In 1996 Peres lost his final bid for sole possession of the Prime Minister’s office when he lost the election to newcomer Benjamin Netanyahu. The televised debate between them showed the nation a tired, old political hack versus a youthful and well spoken leader. Netanyahu succeeded in forming his first coalition government despite the fact that his party had won by a mere 30,000 votes.

At that point, possibly the lowest in his political life, Shimon Peres reinvented himself and began the next phase in his career, as statesman inspiring an entire world. He founded the Peres Center for Peace, and although he continued to serve in the Knesset and was member of Ehud Barak’s security cabinet, his goals have changed. In 2005 Peres resigned from the Labor party to join Prime Minister Ariel Sharon’s government, to support the second assault on Jewish life in the 1967 liberated territories: the expulsion of the Jews of Gush Katif. His reward was his election by the Knesset to be Israel’s ninth president in 2007. He gained 58 out of the 120 MK votes in the first round (38 voted for Reuven Rivlin, 21 for Colette Avital). His opponents then threw their support to Peres in the second round and he received 86 votes, with 23 objections.

He spent his seven years in office in an indefatigable global activity, attending conferences, giving speeches around the planet, meeting world leaders and becoming synonymous with the image of Israel’s future as drawn by Israel’s leftwing. He maintained his rigorous schedule after the end of his term in 2014, until, two weeks ago, his body succumbed to a stroke.

His death marks the end of Israel’s generation of founding politicians. He will be remembered for his great contribution to the Jewish State’s military supremacy in the Middle East, but also for his grave mistakes in acting to reverse the same state’s remarkable territorial gains of 1967. May his memory be blessed.


How the Next President Can Defeat ISIS

Tuesday, September 27th, 2016

{Originally posted to the JNS website}

Chief among the many foreign policy challenges that President Barack Obama faces — and his successor will have to meet — is how to successfully defeat ISIS, also known as the Islamic State or Daesh.

When ISIS burst onto the scene in 2014, by taking advantage of Middle East instability and conquering large swathes of northern and western Iraq and eastern Syria, the international community was shocked by the sheer speed with which the terrorist group inflicted its brutality on the region’s inhabitants, especially non-Muslim minority groups, such as Christians and Yazidis.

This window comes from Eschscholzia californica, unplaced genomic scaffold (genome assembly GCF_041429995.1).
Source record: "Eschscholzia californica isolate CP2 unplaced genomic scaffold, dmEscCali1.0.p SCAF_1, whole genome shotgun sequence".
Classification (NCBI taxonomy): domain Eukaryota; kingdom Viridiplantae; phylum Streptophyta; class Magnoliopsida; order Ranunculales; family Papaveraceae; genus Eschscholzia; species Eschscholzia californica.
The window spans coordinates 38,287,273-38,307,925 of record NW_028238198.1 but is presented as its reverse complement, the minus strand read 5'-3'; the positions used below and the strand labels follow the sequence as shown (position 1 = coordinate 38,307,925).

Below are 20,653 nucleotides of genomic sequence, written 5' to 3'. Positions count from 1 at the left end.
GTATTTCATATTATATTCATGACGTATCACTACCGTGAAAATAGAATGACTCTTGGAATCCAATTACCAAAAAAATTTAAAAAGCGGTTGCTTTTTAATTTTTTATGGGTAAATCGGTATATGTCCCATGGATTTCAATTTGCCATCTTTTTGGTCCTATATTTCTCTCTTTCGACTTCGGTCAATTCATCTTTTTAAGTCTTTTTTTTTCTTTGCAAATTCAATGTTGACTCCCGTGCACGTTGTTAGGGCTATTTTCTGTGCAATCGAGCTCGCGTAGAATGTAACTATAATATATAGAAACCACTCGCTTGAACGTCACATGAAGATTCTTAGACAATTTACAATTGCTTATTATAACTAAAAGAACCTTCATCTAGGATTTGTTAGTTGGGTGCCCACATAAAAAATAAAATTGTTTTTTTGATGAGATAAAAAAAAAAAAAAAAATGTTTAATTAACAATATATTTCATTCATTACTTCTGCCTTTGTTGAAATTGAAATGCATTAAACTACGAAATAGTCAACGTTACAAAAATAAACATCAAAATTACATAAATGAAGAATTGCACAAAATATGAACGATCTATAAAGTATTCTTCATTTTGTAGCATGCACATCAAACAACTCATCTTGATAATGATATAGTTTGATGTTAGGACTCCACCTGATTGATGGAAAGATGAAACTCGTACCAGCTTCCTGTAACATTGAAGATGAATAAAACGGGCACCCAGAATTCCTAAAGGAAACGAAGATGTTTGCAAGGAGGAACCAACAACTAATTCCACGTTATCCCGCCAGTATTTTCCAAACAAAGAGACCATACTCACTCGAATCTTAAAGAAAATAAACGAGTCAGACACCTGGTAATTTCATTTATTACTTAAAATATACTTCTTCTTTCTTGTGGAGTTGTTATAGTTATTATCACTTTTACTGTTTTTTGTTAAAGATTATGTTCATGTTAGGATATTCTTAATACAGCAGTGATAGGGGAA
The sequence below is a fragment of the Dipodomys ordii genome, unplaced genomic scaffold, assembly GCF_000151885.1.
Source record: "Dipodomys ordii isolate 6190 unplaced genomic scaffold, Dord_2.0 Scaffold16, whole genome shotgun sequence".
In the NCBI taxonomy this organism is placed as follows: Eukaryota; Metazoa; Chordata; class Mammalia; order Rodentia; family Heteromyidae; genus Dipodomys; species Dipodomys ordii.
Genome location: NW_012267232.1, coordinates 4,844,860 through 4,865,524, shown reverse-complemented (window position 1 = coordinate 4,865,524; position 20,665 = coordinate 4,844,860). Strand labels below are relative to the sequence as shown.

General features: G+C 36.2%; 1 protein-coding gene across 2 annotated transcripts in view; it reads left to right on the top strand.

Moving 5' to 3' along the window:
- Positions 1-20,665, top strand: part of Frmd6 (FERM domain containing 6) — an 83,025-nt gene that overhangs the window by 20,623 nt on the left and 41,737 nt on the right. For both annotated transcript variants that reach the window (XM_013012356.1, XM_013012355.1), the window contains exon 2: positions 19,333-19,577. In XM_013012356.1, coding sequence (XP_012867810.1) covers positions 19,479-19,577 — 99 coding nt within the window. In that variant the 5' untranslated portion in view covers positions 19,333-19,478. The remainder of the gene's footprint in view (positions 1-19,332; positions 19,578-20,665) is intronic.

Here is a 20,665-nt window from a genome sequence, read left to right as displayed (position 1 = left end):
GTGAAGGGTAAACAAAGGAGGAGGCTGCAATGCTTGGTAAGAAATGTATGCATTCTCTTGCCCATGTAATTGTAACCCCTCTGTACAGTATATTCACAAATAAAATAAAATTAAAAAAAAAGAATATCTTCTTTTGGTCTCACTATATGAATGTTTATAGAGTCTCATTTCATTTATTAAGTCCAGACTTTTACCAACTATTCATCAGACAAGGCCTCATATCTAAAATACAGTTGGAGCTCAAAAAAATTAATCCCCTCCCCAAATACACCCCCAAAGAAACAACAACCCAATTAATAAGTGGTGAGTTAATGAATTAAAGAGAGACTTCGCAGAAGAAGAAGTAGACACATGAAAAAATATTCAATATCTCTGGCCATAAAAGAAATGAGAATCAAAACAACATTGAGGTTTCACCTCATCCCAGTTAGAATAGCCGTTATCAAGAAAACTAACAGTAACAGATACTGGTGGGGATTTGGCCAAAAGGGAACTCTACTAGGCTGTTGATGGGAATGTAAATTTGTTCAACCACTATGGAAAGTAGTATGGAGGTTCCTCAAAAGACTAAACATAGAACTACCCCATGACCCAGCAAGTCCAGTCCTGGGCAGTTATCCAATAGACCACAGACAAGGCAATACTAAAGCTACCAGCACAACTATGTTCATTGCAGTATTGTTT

Since then, a United States-led loose coalition, comprised of more than a dozen European and Middle East countries, with the mission to slowly erode ISIS’ control in parts of Iraq and Syria, has had limited success. While coalition airstrikes and Iraqi government ground forces have made progress against in Iraq, the ongoing civil war in Syria, where ISIS has its de-facto capital in Raqaa, has enabled the terrorist group to continue to operate, and even carry out terror attacks abroad.

Amid this slow progress, a new organization, The Committee to Destroy ISIS, believes an alternative is needed to defeat the terror group. It proposes creating a secular homeland for Sunni Muslims and other minority groups in western Iraq.

JNS.org spoke with the organization’s executive director, Sam Patten, to get his thoughts on the current situation in Iraq and how the US can successfully destroy ISIS.

Who’s behind your organization?

Sam Patten: “The Committee to Destroy ISIS brings together Iraqis and Americans who share a vision for a better way of combating the scourge that’s the so-called Islamic State. Our members include business people, former members of the military, intelligence community, policy and political officials and experts.”

What’s your background and how did you became involved?

“My own Iraqi background includes work for the International Republican Institute (IRI), which I served as resident political director in Baghdad in the run-up to the first Iraqi elections in early 2005. I’ve also done advisory work for the Kurdistan Democratic Party (KDP) in Erbil in 2005 and 2006 and advisory work for former Deputy Prime Minister Saleh Mutlaq during the 2014 parliamentary elections. My experiences in Iraq have led me to the conclusion that Sunnis have gotten a bad deal in the last 13 years, and rectifying this is critical to restoring any semblance of balance in the country and the region.”

How does your group seek to defeat ISIS?

“To destroy ISIS, it’s necessary to address the environment which it arose. Before “liberating” Mosul, why [did it fall] to ISIS so quickly? Why did the Iraqi army drop their guns and run in the summer of 2014? The Iraqi army and associated Shi’a militias so brutalized the population during an era of heightened sectarianism, that they’d become not protectors, but hated occupiers. Now that ISIS has left Fallujah, what is happening there? Reuters recently published a damning account of how the abuses of the local population that survived ISIS domination have ramped up significantly over the last couple months. This is precisely the cycle of mass human rights abuse that seeds the desire for vengeance and delegitimizes the Iraqi state and its current enforcers.”